Sunday, May 15, 2011
Originally posted on La Vie En Fifi, 4 November 2009
I read an article in the New Zealand Herald last week because the headline caught my eye – ‘luxury’, ‘fashion’ and ‘frugal’ in the same sentence? It was in the business section which I read faithfully (and often first), in my defence. I am happily shallow, but also aware of the world out there.
As I read on, it occurred to me that the ‘news’ is what French, and European women in general have been doing all along.
‘Luxury labels suffer as fashion for frugality thrives.’
‘Women this year opted to ‘shop their closets’ and accessorise to update their wardrobes rather than buy new clothes. When they did buy new clothes, women tended not to snap up fancy pieces that could only be worn on certain occasions, but rather evergreens’. ‘ Frugality is fashionable, even for the wealthiest consumers.’
Interestingly, cosmetic and fragrance luxury brands have been hit too, with consumers trading down to supermarket and chemist names. I have heard the French luxury cosmetic company I used to work for is struggling for sales here in New Zealand. After leaving there, and my generous staff discount, not to mention staff product allocations (free), it was hard to pay retail afterwards, and I have been trialling simple, inexpensive and often local brands with good results.
Something good to come from the hard times we are experiencing currently is the wealth of new books out (which of course I reserve at the library, rather than purchase straight away) on the topic of stylish frugality. It's actually trendy to be frugal nowadays. Five years ago I was definitely out of vogue.
When I looked for these books even a few years ago, the only frugal titles featured nerdy looking families in bad clothing (no offense to the Economides, I love their book America’s Cheapest Family and I am in awe of how they live their life).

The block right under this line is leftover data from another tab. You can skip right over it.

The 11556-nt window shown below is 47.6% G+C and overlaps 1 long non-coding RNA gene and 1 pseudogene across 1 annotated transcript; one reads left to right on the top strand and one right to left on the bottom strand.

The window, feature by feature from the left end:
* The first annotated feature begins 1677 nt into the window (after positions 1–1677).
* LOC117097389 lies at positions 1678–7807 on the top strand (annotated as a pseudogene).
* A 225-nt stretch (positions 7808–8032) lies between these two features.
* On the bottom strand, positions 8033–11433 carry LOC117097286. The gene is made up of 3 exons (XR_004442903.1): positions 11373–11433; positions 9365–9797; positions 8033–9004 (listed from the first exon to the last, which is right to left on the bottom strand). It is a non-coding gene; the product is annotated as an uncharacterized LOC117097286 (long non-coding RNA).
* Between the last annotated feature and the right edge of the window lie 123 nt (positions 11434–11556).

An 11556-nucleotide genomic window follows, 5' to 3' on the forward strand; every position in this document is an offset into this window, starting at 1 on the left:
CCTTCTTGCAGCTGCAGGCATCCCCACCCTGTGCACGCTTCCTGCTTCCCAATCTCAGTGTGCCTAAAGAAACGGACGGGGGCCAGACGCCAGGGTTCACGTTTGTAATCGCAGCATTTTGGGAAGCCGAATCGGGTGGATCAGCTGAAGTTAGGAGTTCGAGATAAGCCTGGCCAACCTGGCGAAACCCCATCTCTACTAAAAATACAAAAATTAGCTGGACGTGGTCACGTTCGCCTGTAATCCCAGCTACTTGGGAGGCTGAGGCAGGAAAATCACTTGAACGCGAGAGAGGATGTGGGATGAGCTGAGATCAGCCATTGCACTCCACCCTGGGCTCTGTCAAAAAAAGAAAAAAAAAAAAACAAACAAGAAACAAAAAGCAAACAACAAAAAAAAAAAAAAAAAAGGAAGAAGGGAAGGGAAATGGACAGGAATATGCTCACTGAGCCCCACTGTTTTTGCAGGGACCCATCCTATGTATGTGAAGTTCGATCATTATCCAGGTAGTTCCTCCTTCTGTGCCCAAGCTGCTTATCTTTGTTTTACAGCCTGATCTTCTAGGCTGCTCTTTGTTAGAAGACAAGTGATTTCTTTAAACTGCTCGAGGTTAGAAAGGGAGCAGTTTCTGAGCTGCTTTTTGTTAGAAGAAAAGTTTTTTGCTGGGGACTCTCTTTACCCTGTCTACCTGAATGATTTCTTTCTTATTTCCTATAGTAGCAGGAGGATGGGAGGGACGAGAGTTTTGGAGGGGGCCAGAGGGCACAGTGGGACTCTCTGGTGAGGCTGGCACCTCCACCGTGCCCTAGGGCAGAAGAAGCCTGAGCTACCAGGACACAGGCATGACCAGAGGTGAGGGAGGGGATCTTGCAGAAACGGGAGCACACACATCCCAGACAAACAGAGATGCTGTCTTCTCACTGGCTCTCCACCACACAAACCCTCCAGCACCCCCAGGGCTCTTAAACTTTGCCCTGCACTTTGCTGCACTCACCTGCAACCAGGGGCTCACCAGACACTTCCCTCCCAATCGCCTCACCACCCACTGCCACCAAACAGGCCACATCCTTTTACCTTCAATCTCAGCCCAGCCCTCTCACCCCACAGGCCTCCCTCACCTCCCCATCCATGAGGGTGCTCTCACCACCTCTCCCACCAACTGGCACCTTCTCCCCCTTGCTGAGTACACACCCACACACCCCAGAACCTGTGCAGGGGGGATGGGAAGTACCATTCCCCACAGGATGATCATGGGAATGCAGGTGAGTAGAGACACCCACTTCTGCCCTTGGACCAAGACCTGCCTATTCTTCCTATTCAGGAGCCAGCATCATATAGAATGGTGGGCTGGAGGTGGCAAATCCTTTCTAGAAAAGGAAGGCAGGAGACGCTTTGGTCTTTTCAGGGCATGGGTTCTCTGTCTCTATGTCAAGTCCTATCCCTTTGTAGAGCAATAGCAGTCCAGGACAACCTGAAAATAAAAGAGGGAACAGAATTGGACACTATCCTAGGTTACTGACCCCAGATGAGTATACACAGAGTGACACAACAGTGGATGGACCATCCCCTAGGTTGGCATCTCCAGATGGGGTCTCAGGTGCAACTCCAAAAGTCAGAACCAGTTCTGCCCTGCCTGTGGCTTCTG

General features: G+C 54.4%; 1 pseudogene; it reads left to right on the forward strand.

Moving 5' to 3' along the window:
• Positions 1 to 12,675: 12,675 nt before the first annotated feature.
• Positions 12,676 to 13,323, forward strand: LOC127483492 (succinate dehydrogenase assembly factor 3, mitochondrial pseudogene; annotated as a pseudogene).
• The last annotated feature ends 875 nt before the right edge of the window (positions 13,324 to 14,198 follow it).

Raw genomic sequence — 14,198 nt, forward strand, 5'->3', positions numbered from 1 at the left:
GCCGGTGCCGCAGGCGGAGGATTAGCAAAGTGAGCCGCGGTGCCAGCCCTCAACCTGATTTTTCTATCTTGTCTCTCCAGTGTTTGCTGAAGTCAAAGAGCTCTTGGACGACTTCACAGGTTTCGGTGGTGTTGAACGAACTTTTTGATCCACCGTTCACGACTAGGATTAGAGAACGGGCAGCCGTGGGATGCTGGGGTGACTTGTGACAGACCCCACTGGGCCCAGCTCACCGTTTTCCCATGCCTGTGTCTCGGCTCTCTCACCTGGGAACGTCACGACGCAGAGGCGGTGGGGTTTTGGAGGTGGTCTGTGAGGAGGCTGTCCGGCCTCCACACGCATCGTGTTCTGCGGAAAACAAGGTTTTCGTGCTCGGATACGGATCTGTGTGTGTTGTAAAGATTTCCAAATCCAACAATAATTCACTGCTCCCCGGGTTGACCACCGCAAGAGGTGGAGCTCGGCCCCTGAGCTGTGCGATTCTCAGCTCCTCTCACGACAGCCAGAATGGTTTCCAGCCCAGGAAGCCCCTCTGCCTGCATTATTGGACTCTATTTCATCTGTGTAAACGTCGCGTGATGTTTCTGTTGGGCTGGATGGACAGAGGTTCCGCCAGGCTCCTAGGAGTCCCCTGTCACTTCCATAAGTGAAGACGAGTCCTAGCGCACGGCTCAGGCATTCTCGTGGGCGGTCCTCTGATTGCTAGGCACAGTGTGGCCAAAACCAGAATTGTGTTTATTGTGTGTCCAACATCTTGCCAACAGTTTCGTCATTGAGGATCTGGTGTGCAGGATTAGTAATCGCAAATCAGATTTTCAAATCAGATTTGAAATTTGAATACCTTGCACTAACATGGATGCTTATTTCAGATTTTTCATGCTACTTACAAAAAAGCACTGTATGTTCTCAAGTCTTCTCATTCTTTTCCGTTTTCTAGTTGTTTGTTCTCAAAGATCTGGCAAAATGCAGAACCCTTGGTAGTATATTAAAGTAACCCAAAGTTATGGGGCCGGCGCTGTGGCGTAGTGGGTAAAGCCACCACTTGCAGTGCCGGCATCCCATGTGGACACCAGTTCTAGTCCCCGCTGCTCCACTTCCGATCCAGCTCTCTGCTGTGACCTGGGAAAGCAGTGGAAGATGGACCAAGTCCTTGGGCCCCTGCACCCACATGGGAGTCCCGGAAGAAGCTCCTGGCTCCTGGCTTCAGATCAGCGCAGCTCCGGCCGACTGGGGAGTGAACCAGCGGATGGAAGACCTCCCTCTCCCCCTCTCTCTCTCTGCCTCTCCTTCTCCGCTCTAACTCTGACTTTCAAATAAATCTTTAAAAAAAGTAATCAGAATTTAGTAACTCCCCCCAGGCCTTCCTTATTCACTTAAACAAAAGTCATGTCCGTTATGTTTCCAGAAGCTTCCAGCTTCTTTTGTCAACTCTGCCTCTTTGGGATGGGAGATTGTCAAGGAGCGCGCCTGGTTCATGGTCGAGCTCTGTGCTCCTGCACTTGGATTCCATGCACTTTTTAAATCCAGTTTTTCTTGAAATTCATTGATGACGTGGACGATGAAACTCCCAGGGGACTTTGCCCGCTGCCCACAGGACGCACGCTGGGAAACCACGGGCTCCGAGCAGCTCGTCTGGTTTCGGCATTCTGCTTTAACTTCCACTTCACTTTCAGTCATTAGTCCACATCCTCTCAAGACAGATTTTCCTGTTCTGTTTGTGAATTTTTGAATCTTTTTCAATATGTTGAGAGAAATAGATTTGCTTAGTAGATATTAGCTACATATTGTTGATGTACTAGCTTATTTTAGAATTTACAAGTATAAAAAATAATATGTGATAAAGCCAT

Nowadays chic young women write books like The Thrift Book: Live Well and Spend Less by India Knight and The Spend Less Handbook: 365 Tips For A Better Quality Of Life While Actually Spending Less by Rebecca Ash (the first one is better, but get both if they’re at the library) and many, many more as evidenced at Amazon.
Does anyone sense the irony at the rash of books out which want you to purchase them in order to be frugal? I even saw a book at a shop in town which professed to help you stop shopping. But you have to buy the book and then stop shopping apparently.
I also find it very interesting that being frugal almost automatically means you become greener as well. Reusing, recycling, repurposing, using less etc. It all knits together perfectly.
Two other books which I really enjoyed pertaining loosely to this subject are Deluxe: How Luxury Lost Its Lustre by Dana Thomas (very illuminating, I was glued to it and often would audibly gasp at the audacity of those nasty big luxury brand conglomerates!) and Affluenza by Oliver James (rather dry and wordy but interesting nonetheless).
Image of luxury home in France from homesgofast.com. I decided against purchasing this chateau in the spirit of frugality.